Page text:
HomeTop StoriesHow do USDA hardiness growing zones impact Michigan gardeners and greenhouses?

How do USDA hardiness growing zones impact Michigan gardeners and greenhouses?

(CBS DETROIT) – George Papadelis, owner of Telly’s Greenhouse in Troy and Shelby Township, knows a thing or two about plants.

He and his brother didn’t run lemonade stands to make money when they were kids. They learned about plants firsthand as they grew them and sold them on the side of the road to make some extra money.

“We saw that if we grew the plants that people wanted, because we were both the grower and the seller, and we gave people exactly what they knew they wanted, and it just fueled us to keep growing what they wanted, want and more of what they want and I think that’s part of the reason why we’re successful,” Papadelis said.

The U.S. Department of Agriculture’s plant hardiness zone maps are used to determine which perennials will grow best in a given location, taking into account the average extreme minimum winter temperature. These maps are updated every ten years.

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The USDA changed garden zones in late 2023 and Michigan warmed up a bit. But that could be a good thing for gardeners and the greenhouses.

“Here in Michigan we’ve become accustomed to a certain set of plants, whether they’re annuals or perennials or trees and shrubs that we can grow, and as the winters get milder that palette of plants expands. And Maybe we’re going to start doing things here in Michigan a little bit more like they would do in Ohio or Tennessee,” Papadelis said.

What does the warmer climate mean for the growing season?

“A lot of crops are growing a little faster because it’s been warmer. Maybe we can grow some plants that are somewhat marginal to Michigan,” Papadelis said.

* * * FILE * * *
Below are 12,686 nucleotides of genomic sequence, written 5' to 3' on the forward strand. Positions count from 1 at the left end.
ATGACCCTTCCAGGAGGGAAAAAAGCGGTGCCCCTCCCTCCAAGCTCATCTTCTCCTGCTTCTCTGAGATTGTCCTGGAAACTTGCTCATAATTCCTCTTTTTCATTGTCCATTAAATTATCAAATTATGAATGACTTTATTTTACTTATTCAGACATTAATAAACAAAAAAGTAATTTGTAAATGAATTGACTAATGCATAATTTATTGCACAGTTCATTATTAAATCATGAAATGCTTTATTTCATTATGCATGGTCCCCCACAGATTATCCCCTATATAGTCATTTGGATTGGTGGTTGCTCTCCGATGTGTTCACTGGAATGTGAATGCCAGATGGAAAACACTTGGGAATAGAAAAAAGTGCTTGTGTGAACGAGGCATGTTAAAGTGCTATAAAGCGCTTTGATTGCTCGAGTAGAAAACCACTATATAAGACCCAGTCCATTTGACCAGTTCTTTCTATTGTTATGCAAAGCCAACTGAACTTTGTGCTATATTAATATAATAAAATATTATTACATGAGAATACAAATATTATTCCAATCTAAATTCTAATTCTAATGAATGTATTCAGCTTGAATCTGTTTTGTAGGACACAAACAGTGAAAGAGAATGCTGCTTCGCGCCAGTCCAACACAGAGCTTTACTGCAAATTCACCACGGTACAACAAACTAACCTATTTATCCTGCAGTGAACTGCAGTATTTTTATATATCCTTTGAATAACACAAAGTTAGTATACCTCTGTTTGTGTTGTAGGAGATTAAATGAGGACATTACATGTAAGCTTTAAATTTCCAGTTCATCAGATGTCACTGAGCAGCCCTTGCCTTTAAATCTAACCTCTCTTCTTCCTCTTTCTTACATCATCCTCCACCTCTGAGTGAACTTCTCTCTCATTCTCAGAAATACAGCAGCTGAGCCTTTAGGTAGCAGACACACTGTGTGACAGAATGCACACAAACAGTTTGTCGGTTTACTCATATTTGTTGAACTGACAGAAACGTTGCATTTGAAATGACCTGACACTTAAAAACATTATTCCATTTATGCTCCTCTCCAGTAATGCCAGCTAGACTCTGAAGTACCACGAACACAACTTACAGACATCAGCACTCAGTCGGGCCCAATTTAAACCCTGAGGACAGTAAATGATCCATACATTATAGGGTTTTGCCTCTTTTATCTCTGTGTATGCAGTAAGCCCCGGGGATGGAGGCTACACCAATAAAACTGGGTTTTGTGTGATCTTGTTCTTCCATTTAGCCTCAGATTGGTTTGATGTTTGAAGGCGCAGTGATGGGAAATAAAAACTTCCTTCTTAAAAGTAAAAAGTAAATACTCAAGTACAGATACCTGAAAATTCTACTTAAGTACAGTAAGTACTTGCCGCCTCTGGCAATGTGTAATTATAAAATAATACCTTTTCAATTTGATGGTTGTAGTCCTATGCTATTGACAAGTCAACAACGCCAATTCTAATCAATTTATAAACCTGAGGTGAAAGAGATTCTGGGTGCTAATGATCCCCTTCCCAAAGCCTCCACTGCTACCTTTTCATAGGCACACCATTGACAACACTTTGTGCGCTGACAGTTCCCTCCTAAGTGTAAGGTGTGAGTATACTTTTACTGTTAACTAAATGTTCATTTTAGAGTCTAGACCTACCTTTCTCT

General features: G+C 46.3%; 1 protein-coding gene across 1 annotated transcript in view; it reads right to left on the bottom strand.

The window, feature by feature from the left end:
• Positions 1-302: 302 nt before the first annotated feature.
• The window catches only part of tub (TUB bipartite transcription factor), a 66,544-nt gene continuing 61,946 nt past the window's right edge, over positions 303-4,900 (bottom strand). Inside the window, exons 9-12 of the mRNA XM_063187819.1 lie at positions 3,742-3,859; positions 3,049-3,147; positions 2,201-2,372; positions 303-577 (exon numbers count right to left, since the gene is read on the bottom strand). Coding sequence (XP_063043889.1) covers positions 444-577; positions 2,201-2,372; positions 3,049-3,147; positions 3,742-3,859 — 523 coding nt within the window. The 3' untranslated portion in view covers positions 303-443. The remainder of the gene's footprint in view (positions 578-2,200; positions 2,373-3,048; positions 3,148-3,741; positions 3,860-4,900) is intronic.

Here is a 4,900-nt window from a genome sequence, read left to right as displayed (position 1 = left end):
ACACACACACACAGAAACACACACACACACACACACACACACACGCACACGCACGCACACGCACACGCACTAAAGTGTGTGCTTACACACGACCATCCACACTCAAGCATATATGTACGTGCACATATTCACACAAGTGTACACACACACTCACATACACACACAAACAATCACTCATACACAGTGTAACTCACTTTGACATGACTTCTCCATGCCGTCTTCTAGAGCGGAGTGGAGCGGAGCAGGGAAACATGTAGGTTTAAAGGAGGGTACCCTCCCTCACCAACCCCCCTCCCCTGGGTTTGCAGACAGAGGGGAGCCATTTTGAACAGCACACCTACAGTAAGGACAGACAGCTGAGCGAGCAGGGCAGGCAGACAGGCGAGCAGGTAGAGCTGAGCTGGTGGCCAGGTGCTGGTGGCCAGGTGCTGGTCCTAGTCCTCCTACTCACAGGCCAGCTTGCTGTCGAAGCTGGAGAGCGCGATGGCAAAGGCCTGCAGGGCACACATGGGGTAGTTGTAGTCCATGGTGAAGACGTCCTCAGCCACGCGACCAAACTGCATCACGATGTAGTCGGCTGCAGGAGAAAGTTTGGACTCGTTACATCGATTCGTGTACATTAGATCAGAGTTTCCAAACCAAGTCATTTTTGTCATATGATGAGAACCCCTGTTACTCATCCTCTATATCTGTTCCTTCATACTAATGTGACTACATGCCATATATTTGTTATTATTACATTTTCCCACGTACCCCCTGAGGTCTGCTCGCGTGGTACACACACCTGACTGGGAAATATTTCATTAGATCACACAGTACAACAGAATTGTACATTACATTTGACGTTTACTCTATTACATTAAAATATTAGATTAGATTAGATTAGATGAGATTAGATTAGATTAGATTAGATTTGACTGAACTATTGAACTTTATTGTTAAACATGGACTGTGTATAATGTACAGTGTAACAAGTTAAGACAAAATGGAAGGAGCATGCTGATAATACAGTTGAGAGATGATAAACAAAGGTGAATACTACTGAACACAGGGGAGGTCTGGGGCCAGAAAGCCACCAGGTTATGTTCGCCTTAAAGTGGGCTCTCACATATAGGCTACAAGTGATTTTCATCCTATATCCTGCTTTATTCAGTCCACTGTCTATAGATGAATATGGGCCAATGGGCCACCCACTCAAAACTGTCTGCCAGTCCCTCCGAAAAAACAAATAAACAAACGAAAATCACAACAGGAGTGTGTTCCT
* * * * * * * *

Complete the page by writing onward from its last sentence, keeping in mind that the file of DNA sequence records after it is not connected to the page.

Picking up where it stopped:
Greenhouses must consider the hardiness zones of the plants they grow and sell. These zones have changed and affected parts of the US. This can have consequences for both the greenhouses and their customers.

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“We normally draw the hardiest plants available to our customers here in the north,” Papadelis said. “If the pallet is expanded to include more varieties, more cultivars, more species or whatever, then we can offer more plants and maybe some people might be a little more excited about growing something that they couldn’t grow before. So that’s it . the good news.”

But Papadelis sees no disadvantage in the warmer temperatures.

“As summers get warmer, people may buy more heat-loving plants than regular bedding plants,” he said. “If we grow certain peppers or certain eggplants that produce fruit in a shorter time and we pick those varieties because they yield faster, we can now pick four more varieties that might take an extra week or two to grow to maturity, because we have an extra week or two to let it ripen.”

Essentially, the growing season just got a little longer. Papadelis explains that he already has people planting their gardens.

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“I mean, people are coming in asking for tomatoes. That’s a month earlier than they should be asking for tomatoes,” he said.

Regardless of the climate, people still keep a close eye on the weather.

“You know, gardeners and farmers, after a while, they figure out, ‘I have to pay attention to the weather forecast,’” Papadelis said. “So right now everyone is keeping an eye on the weather forecast. We can see the next ten days quite clearly. If we don’t see frost in the forecast we think we might be able to get away with gardening with some frost resistant plants sooner than we would normally do, people think that maybe I can get a flying start to the season for a whole month.”

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